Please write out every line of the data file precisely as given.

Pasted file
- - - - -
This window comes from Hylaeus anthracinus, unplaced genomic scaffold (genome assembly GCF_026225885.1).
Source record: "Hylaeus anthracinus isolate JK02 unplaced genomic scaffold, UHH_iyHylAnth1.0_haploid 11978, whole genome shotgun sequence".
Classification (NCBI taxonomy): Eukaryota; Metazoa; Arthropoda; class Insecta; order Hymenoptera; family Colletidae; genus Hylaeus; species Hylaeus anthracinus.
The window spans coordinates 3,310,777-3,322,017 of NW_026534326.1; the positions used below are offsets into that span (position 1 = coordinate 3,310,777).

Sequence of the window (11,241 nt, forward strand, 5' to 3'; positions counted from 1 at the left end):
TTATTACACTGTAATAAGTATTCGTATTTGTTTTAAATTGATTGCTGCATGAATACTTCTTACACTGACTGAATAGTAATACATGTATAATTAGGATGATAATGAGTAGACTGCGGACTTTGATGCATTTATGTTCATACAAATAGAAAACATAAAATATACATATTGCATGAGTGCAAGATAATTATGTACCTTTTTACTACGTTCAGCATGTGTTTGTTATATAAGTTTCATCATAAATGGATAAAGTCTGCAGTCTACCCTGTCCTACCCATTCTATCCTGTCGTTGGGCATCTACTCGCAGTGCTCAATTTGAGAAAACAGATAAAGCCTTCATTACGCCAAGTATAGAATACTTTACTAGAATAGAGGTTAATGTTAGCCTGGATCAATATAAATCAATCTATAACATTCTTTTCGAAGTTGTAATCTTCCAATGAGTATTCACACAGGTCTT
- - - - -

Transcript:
This window comes from Hylaeus anthracinus, unplaced genomic scaffold (genome assembly GCF_026225885.1).
Source record: "Hylaeus anthracinus isolate JK02 unplaced genomic scaffold, UHH_iyHylAnth1.0_haploid 11978, whole genome shotgun sequence".
Classification (NCBI taxonomy): Eukaryota; Metazoa; Arthropoda; class Insecta; order Hymenoptera; family Colletidae; genus Hylaeus; species Hylaeus anthracinus.
The window spans coordinates 3,310,777-3,322,017 of NW_026534326.1; the positions used below are offsets into that span (position 1 = coordinate 3,310,777).

Sequence of the window (11,241 nt, forward strand, 5' to 3'; positions counted from 1 at the left end):
TTATTACACTGTAATAAGTATTCGTATTTGTTTTAAATTGATTGCTGCATGAATACTTCTTACACTGACTGAATAGTAATACATGTATAATTAGGATGATAATGAGTAGACTGCGGACTTTGATGCATTTATGTTCATACAAATAGAAAACATAAAATATACATATTGCATGAGTGCAAGATAATTATGTACCTTTTTACTACGTTCAGCATGTGTTTGTTATATAAGTTTCATCATAAATGGATAAAGTCTGCAGTCTACCCTGTCCTACCCATTCTATCCTGTCGTTGGGCATCTACTCGCAGTGCTCAATTTGAGAAAACAGATAAAGCCTTCATTACGCCAAGTATAGAATACTTTACTAGAATAGAGGTTAATGTTAGCCTGGATCAATATAAATCAATCTATAACATTCTTTTCGAAGTTGTAATCTTCCAATGAGTATTCACACAGGTCTT